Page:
6008. Peter Lombard decorated manuscript Germany c .1430

Object description
PETER LOMBARD, Libri Quattuor Sententiarum, decorated manuscript in Latin on paper [southern Germany (Wiblingen Abbey, Stadtkreis Ulm, Baden-Württemberg), c. 1430].
 
394 leaves, complete, collation: i15 (including a front flyleaf, a leaf of extra material added to front of gathering and a single leaf at back, but crucially without break in contemporary foliation), ii10, iii14, iv10, v-xxi12, xxii10 (including 6 blank leaves between books of the text), xxiii-xxxi12, xxxii10 (including 4 blank leaves at end), nineteenth-century pen foliation (including an endleaf at front, but followed here), double column of 28 lines in a semi-formal bookhand, capitals touched in red penstrokes (important ones with red dots as well), quotations underlined in red, rubrics, contemporary foliation, running titles and chapter numbers in iridescent red, later book numbers denoted by double-sets of penwork diamonds touched in red in upper margins, numerous contemporary marginalia, empty boxes left for coloured initials (all absent), one damaged area of paper on fol. 379 surrounded by red lines and written around by main scribe, long and thin cuttings from a thirteenth-century Latin manuscript mentioning "amicitia" used as gathering strengtheners and just visible in places in gutters, a fragment of an early fifteenth-century letter from Conrad Konhofer of the church if the Blessed Virgin in Regensberg in Latin and on vellum reused as a front endleaf, some leaves at front once loose and now bound in on paper guards, one cutting from a damaged flyleaf at back pasted to a current flyleaf there, slight worming to spine area visible in gutters, overall good and solid condition, c. 310 x 215 mm.

In nineteenth-century binding of plain brown leather over pasteboards (leather perished at edges of spine and boards fixed in place by cloth tape), author and title in gilt on red morocco label on spine.

 
Provenance:

1. Written and decorated most probably  c.1434 in the celebrated scriptorium of the Abbey of Wiblingen, in Stadtkreis Ulm (founded 1093, suppressed 1806): the watermark of 'tete-de-boeuf' is markedly close to Briquet 14,757 (recorded in nearby Munich, 1434), and the volume has the ex libris of "Monasterii Wiblingen" added in a seventeenth- or eighteenth-century hand to the head of the frontispiece. In 1418, Nicholas of Magen and five monks set out from the Council of Constance on a reform mission (the so-called 'Reform of Melk') and Wiblingen was among the handful of monastic communities to embrace this movement. In the wake of this, the monks there built a monastic school and famously large scriptorium, in which it is reported up to 30 monks worked at the same time. Their library grew in the same century to be of some substantial size, and numbered 15,000 volumes in 1757. S. Krämer, Handschriftenerbe des  deutschen Mittelalters, 1989-90, lists over 150 extant manuscripts from this house in institutional hands across Germany, Europe, and with a single fifteenth-century Bible in the Union Theological Seminary in New York (their MS. 1). To these should be added the fifteenth-century Nicholas of Lyra, sold in Sotheby's, 9 July 1973, lot 53, and the fifteenth-century monastic schoolbook, sold in Sotheby's, 4 December 2007, lot 42.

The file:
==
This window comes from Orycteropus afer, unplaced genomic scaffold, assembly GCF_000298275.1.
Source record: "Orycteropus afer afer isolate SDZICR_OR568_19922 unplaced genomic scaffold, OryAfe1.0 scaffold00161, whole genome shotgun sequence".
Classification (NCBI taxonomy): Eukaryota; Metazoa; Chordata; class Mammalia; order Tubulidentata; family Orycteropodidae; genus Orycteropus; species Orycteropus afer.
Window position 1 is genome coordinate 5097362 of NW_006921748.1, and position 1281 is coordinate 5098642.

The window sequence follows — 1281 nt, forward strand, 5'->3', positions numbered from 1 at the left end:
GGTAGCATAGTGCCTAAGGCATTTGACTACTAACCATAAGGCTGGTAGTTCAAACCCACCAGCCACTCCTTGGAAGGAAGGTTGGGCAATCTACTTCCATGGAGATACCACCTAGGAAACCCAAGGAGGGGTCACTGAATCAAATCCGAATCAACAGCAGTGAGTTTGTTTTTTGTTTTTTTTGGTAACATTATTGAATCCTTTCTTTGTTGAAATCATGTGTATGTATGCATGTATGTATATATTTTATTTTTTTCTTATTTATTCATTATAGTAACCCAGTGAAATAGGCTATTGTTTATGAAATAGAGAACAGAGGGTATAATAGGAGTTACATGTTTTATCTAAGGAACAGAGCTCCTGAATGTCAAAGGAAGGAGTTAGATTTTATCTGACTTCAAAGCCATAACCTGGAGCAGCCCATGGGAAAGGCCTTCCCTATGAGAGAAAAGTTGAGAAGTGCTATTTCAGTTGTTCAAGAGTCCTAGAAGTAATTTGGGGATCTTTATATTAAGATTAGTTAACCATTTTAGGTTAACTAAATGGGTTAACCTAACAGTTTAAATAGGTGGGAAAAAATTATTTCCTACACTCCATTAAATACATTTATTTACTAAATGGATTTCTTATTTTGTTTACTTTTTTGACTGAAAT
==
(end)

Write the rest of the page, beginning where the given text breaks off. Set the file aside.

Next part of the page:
2. K. Haiser: his nineteenth-century printed bookplate on front pastedown, recording this as "Mns. nro. 16". He was perhaps the academic who published  Zur Genealogie der Swabenspeigel  in 1876, and other manuscript volumes from his widely dispersed library can be found in Berlin, Staatsbibliothek, Preussischer Kulturbesitz, MS. Lat. Fol. 456 (Church council collection, thirteenth century) Nuremberg, Germanischen Nationalmuseums, Hs 35087 (Alexander de Villa Dei, southern Germany,c. 1470), University of Kansas, Kenneth Spencer Library 66045 (Seneca and Cicero, fifteenth century), and Argentina, Biblioteca Nacional, 232.13 (the 'Epistola Raby Samuelis missa Raby Isaac', fifteenth century).
 
Text:
The  Sentences  of the grand theologian Peter Lombard (c. 1100-1160), was one of the greatest university texts and of fundamental importance for the study of theology in the Middle Ages. It was written around 1150 and is an attempt to systematically compile all Christian theology. From the thirteenth to the sixteenth centuries, more commentaries were written on this Christian literary work than any other, except for the Bible itself.
This is a large and handsome monastic copy of the text, opening with three endleaves filled with thematically organised reference-tools connecting topics by red lines (the first of these on the reverse of the reused vellum document), the main text begins on fol. 2r, and is followed on fol. 379r by the 'registers' for each book. It ends with a near-contemporary addition of a two-and-a-half page commentary on Genesis (opening with 1:31).

We would like to thank Dr. Timothy Bolton for his cataloguing of the present lot.